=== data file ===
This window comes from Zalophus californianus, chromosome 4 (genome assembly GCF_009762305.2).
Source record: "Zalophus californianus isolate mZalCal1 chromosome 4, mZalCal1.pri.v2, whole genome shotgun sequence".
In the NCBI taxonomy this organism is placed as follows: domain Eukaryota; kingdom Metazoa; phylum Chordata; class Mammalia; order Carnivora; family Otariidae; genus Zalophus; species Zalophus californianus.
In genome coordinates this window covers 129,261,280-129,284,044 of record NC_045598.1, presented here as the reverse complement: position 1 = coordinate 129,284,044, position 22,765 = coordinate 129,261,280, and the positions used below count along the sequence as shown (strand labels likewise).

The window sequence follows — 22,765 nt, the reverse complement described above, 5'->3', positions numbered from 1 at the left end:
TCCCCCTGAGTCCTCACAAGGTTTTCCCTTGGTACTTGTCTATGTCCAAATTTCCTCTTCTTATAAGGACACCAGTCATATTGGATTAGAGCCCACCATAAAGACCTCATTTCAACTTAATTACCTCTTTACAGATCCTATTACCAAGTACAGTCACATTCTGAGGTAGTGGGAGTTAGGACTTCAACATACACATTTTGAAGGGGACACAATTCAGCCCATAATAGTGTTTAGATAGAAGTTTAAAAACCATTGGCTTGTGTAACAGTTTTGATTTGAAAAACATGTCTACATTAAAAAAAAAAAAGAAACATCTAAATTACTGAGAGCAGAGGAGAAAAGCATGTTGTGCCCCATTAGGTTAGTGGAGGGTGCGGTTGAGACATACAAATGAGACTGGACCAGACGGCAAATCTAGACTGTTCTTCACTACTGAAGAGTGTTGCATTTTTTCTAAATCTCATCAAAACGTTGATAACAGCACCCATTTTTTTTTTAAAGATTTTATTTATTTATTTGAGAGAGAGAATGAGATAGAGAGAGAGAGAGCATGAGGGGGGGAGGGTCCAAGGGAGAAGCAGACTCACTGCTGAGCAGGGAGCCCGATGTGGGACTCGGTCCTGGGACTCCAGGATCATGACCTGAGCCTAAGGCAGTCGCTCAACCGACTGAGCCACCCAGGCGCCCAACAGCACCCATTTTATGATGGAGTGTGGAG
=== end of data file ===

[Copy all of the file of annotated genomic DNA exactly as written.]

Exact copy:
This window comes from Zalophus californianus, chromosome 4 (genome assembly GCF_009762305.2).
Source record: "Zalophus californianus isolate mZalCal1 chromosome 4, mZalCal1.pri.v2, whole genome shotgun sequence".
In the NCBI taxonomy this organism is placed as follows: domain Eukaryota; kingdom Metazoa; phylum Chordata; class Mammalia; order Carnivora; family Otariidae; genus Zalophus; species Zalophus californianus.
In genome coordinates this window covers 129,261,280-129,284,044 of record NC_045598.1, presented here as the reverse complement: position 1 = coordinate 129,284,044, position 22,765 = coordinate 129,261,280, and the positions used below count along the sequence as shown (strand labels likewise).

The window sequence follows — 22,765 nt, the reverse complement described above, 5'->3', positions numbered from 1 at the left end:
TCCCCCTGAGTCCTCACAAGGTTTTCCCTTGGTACTTGTCTATGTCCAAATTTCCTCTTCTTATAAGGACACCAGTCATATTGGATTAGAGCCCACCATAAAGACCTCATTTCAACTTAATTACCTCTTTACAGATCCTATTACCAAGTACAGTCACATTCTGAGGTAGTGGGAGTTAGGACTTCAACATACACATTTTGAAGGGGACACAATTCAGCCCATAATAGTGTTTAGATAGAAGTTTAAAAACCATTGGCTTGTGTAACAGTTTTGATTTGAAAAACATGTCTACATTAAAAAAAAAAAAGAAACATCTAAATTACTGAGAGCAGAGGAGAAAAGCATGTTGTGCCCCATTAGGTTAGTGGAGGGTGCGGTTGAGACATACAAATGAGACTGGACCAGACGGCAAATCTAGACTGTTCTTCACTACTGAAGAGTGTTGCATTTTTTCTAAATCTCATCAAAACGTTGATAACAGCACCCATTTTTTTTTTAAAGATTTTATTTATTTATTTGAGAGAGAGAATGAGATAGAGAGAGAGAGAGCATGAGGGGGGGAGGGTCCAAGGGAGAAGCAGACTCACTGCTGAGCAGGGAGCCCGATGTGGGACTCGGTCCTGGGACTCCAGGATCATGACCTGAGCCTAAGGCAGTCGCTCAACCGACTGAGCCACCCAGGCGCCCAACAGCACCCATTTTATGATGGAGTGTGGAG